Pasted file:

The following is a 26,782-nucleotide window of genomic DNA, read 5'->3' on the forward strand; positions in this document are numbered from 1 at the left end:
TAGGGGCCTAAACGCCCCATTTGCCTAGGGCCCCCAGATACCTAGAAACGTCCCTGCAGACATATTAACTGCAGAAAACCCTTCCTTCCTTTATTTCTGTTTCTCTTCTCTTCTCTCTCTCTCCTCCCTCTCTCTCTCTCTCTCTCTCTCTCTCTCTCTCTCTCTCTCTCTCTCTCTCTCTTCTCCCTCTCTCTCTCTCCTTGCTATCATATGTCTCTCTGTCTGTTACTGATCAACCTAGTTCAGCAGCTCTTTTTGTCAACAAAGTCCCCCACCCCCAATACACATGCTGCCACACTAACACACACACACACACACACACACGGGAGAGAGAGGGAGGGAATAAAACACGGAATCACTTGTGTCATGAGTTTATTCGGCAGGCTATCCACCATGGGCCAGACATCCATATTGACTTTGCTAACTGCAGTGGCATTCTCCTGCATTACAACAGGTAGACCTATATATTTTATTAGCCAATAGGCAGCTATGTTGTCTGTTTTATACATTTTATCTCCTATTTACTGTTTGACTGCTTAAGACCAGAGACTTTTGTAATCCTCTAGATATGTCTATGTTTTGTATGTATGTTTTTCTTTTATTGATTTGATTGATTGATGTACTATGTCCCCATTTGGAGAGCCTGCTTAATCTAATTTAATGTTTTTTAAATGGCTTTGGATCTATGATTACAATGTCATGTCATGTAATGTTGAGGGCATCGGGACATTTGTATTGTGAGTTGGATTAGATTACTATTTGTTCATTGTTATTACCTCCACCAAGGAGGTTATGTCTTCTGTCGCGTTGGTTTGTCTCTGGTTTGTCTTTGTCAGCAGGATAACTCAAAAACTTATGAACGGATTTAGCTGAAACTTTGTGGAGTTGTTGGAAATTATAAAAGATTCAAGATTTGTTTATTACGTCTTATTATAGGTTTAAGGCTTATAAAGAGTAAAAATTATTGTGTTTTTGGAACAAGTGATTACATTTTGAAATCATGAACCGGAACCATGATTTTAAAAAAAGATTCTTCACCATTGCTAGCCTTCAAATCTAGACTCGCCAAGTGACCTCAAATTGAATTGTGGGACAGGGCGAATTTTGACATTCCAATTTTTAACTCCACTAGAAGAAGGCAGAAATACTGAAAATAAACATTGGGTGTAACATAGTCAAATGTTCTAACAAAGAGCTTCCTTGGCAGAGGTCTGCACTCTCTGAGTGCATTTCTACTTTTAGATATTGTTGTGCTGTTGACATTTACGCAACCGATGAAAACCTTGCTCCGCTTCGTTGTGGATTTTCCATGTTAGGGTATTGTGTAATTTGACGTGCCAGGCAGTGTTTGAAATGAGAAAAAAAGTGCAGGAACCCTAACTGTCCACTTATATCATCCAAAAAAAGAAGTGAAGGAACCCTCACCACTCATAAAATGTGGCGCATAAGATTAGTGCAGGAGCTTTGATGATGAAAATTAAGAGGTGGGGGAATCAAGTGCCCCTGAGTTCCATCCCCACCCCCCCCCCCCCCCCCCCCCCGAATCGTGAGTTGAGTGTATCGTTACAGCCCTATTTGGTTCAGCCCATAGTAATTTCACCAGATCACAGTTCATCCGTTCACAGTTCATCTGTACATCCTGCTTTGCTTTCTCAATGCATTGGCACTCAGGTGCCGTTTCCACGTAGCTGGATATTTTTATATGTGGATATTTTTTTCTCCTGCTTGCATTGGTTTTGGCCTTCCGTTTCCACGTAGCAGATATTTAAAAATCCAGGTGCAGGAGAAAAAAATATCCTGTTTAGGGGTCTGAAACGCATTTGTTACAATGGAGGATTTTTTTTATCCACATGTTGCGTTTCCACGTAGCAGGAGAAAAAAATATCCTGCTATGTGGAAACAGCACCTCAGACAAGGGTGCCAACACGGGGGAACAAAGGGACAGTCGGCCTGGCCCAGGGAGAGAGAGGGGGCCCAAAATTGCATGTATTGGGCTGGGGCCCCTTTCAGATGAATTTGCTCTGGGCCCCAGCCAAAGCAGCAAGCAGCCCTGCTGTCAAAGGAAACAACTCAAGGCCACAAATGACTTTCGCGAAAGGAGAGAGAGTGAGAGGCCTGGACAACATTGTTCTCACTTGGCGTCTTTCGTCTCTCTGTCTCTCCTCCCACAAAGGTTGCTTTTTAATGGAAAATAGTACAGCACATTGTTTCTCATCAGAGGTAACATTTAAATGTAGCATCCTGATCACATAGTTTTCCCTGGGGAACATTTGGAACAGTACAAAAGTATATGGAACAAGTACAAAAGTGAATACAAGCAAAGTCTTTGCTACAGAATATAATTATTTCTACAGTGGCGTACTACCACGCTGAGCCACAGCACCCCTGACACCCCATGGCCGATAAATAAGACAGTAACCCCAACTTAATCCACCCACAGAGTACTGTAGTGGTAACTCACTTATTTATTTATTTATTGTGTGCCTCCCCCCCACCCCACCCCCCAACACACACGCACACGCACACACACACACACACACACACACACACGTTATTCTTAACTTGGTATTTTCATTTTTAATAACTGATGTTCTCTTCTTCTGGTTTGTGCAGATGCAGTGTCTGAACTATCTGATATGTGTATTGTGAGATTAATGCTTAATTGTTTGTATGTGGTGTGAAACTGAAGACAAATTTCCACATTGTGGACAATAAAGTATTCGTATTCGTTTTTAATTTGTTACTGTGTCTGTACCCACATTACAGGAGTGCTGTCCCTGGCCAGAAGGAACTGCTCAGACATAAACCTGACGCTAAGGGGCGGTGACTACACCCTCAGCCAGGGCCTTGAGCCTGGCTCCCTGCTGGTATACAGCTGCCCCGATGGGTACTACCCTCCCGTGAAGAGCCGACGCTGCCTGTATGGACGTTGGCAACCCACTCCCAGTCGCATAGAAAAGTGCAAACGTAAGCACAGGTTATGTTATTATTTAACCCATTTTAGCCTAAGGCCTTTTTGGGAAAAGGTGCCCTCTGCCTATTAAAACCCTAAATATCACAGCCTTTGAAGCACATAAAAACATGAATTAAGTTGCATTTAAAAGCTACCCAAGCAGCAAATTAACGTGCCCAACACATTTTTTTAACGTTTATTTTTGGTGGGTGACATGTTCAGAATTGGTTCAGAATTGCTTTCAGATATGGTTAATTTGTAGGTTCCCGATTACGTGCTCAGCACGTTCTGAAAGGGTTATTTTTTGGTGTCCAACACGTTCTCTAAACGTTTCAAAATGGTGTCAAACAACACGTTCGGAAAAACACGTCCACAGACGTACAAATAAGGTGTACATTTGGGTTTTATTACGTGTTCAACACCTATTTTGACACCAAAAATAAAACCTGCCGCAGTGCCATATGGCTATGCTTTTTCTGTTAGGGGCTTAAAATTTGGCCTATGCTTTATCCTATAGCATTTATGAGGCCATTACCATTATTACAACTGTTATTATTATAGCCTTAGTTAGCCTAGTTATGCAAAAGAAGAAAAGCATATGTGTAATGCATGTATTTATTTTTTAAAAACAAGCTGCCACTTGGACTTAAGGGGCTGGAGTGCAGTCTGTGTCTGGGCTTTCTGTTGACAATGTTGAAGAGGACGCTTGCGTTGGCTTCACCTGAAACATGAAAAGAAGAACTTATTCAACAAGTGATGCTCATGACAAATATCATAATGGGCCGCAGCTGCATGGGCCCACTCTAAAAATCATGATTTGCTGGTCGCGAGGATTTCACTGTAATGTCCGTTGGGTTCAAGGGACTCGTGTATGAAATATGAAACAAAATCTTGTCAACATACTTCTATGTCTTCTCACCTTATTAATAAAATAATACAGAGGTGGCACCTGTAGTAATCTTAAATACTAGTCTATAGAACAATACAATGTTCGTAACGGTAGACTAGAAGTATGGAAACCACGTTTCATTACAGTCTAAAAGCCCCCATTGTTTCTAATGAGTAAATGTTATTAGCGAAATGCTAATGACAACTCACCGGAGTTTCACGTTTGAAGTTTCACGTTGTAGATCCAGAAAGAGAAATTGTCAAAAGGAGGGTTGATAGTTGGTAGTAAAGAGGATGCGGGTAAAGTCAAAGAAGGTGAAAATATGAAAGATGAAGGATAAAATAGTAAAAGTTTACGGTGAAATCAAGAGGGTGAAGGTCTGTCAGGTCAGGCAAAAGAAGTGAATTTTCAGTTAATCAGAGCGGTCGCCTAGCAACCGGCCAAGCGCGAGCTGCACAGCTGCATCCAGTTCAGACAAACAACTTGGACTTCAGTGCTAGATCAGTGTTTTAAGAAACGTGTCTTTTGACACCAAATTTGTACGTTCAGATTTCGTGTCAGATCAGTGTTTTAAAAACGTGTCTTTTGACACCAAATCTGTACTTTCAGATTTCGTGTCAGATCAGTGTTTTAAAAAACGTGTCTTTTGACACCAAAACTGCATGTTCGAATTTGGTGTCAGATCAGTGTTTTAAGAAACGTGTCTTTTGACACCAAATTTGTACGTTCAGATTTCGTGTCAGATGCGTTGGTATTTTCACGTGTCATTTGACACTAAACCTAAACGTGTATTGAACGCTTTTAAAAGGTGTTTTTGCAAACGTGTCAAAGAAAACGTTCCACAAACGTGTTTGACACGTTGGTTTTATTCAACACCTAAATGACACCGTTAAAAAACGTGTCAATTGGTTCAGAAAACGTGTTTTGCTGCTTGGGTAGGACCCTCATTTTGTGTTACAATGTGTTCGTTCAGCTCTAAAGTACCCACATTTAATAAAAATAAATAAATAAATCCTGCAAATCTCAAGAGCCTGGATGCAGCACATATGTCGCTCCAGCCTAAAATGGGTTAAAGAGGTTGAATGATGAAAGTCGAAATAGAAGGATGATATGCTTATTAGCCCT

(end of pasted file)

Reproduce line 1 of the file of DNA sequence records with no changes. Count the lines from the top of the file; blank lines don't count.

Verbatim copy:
The following is a 26,782-nucleotide window of genomic DNA, read 5'->3' on the forward strand; positions in this document are numbered from 1 at the left end: